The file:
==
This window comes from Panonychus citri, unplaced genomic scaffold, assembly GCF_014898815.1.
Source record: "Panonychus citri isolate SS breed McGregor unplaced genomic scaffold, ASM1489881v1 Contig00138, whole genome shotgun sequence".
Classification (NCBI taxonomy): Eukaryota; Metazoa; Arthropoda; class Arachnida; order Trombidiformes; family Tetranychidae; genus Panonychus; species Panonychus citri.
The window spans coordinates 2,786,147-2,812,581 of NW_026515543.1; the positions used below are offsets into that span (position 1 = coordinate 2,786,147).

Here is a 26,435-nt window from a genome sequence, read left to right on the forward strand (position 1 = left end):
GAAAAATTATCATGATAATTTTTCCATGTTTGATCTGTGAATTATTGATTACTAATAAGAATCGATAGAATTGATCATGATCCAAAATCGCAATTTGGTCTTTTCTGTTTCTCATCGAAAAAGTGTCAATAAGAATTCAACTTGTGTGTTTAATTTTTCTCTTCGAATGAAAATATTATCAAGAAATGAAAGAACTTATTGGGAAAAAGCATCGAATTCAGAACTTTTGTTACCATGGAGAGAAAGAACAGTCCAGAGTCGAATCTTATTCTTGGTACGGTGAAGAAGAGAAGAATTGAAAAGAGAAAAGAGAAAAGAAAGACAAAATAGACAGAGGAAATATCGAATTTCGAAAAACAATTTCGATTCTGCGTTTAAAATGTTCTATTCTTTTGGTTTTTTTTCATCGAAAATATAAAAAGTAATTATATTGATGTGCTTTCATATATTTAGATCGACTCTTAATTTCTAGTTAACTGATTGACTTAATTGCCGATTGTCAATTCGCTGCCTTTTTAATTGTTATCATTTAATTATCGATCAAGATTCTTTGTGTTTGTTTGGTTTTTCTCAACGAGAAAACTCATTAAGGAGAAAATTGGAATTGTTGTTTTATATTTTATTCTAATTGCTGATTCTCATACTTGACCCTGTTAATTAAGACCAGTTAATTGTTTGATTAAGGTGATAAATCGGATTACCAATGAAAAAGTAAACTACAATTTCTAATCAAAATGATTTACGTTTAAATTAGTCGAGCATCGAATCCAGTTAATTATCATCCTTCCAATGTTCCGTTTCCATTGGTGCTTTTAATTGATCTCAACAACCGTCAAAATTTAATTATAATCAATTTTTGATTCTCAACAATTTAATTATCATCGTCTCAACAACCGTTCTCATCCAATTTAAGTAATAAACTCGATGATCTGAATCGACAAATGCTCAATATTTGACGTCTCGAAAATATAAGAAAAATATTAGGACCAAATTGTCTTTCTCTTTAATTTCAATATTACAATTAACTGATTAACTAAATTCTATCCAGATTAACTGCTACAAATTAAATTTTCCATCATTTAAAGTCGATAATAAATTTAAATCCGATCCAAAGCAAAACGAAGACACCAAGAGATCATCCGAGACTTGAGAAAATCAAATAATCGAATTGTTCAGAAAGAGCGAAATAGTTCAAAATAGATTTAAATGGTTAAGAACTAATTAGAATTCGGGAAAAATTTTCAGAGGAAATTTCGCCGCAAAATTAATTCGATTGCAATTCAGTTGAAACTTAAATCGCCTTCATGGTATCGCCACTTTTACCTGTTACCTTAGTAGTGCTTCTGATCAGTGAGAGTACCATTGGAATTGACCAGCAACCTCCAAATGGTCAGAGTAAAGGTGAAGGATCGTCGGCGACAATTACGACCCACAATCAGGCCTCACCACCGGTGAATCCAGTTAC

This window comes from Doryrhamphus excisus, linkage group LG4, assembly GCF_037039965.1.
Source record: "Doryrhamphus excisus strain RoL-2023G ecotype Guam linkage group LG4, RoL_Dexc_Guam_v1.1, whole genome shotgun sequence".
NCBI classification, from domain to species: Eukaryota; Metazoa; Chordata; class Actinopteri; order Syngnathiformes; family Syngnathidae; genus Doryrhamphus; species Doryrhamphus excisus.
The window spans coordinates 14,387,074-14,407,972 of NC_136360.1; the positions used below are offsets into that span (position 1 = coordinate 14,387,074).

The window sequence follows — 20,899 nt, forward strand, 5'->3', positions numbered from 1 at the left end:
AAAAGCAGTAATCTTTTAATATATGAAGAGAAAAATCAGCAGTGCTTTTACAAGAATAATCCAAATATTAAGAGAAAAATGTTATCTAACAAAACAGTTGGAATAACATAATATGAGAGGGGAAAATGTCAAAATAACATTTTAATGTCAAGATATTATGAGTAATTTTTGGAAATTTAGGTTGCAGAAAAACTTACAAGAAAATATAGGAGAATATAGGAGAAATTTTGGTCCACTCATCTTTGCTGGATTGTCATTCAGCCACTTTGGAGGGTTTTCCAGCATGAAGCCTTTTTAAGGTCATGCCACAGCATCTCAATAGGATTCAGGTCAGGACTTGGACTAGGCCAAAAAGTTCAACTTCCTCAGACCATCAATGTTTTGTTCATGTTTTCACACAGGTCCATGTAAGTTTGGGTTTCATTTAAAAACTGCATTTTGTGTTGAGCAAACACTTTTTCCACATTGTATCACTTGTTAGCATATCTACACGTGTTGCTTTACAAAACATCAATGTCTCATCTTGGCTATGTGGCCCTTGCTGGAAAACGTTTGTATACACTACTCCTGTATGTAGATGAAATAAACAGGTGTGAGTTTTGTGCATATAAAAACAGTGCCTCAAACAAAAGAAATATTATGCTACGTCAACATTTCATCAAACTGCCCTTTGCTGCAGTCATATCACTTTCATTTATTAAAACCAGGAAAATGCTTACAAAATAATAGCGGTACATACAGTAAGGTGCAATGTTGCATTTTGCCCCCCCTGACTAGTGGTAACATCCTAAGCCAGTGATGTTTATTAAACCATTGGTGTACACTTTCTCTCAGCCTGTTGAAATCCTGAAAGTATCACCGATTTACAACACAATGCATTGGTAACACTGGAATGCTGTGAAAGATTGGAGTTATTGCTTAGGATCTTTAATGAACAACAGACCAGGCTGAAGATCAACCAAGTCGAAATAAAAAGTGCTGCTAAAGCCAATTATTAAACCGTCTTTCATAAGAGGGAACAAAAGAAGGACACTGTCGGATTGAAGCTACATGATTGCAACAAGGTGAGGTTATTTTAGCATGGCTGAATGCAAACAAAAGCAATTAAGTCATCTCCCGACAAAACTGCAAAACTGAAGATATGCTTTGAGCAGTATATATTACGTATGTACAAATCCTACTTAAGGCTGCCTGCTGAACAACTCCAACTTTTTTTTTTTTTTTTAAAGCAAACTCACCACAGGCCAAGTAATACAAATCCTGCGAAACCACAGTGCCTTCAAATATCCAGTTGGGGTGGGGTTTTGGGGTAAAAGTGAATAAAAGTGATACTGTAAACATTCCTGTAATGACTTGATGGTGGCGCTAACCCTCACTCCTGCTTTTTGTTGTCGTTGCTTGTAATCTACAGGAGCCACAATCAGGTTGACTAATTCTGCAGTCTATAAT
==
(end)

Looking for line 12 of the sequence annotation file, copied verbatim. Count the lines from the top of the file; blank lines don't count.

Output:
AAAAGCAGTAATCTTTTAATATATGAAGAGAAAAATCAGCAGTGCTTTTACAAGAATAATCCAAATATTAAGAGAAAAATGTTATCTAACAAAACAGTTGGAATAACATAATATGAGAGGGGAAAATGTCAAAATAACATTTTAATGTCAAGATATTATGAGTAATTTTTGGAAATTTAGGTTGCAGAAAAACTTACAAGAAAATATAGGAGAATATAGGAGAAATTTTGGTCCACTCATCTTTGCTGGATTGTCATTCAGCCACTTTGGAGGGTTTTCCAGCATGAAGCCTTTTTAAGGTCATGCCACAGCATCTCAATAGGATTCAGGTCAGGACTTGGACTAGGCCAAAAAGTTCAACTTCCTCAGACCATCAATGTTTTGTTCATGTTTTCACACAGGTCCATGTAAGTTTGGGTTTCATTTAAAAACTGCATTTTGTGTTGAGCAAACACTTTTTCCACATTGTATCACTTGTTAGCATATCTACACGTGTTGCTTTACAAAACATCAATGTCTCATCTTGGCTATGTGGCCCTTGCTGGAAAACGTTTGTATACACTACTCCTGTATGTAGATGAAATAAACAGGTGTGAGTTTTGTGCATATAAAAACAGTGCCTCAAACAAAAGAAATATTATGCTACGTCAACATTTCATCAAACTGCCCTTTGCTGCAGTCATATCACTTTCATTTATTAAAACCAGGAAAATGCTTACAAAATAATAGCGGTACATACAGTAAGGTGCAATGTTGCATTTTGCCCCCCCTGACTAGTGGTAACATCCTAAGCCAGTGATGTTTATTAAACCATTGGTGTACACTTTCTCTCAGCCTGTTGAAATCCTGAAAGTATCACCGATTTACAACACAATGCATTGGTAACACTGGAATGCTGTGAAAGATTGGAGTTATTGCTTAGGATCTTTAATGAACAACAGACCAGGCTGAAGATCAACCAAGTCGAAATAAAAAGTGCTGCTAAAGCCAATTATTAAACCGTCTTTCATAAGAGGGAACAAAAGAAGGACACTGTCGGATTGAAGCTACATGATTGCAACAAGGTGAGGTTATTTTAGCATGGCTGAATGCAAACAAAAGCAATTAAGTCATCTCCCGACAAAACTGCAAAACTGAAGATATGCTTTGAGCAGTATATATTACGTATGTACAAATCCTACTTAAGGCTGCCTGCTGAACAACTCCAACTTTTTTTTTTTTTTTTAAAGCAAACTCACCACAGGCCAAGTAATACAAATCCTGCGAAACCACAGTGCCTTCAAATATCCAGTTGGGGTGGGGTTTTGGGGTAAAAGTGAATAAAAGTGATACTGTAAACATTCCTGTAATGACTTGATGGTGGCGCTAACCCTCACTCCTGCTTTTTGTTGTCGTTGCTTGTAATCTACAGGAGCCACAATCAGGTTGACTAATTCTGCAGTCTATAAT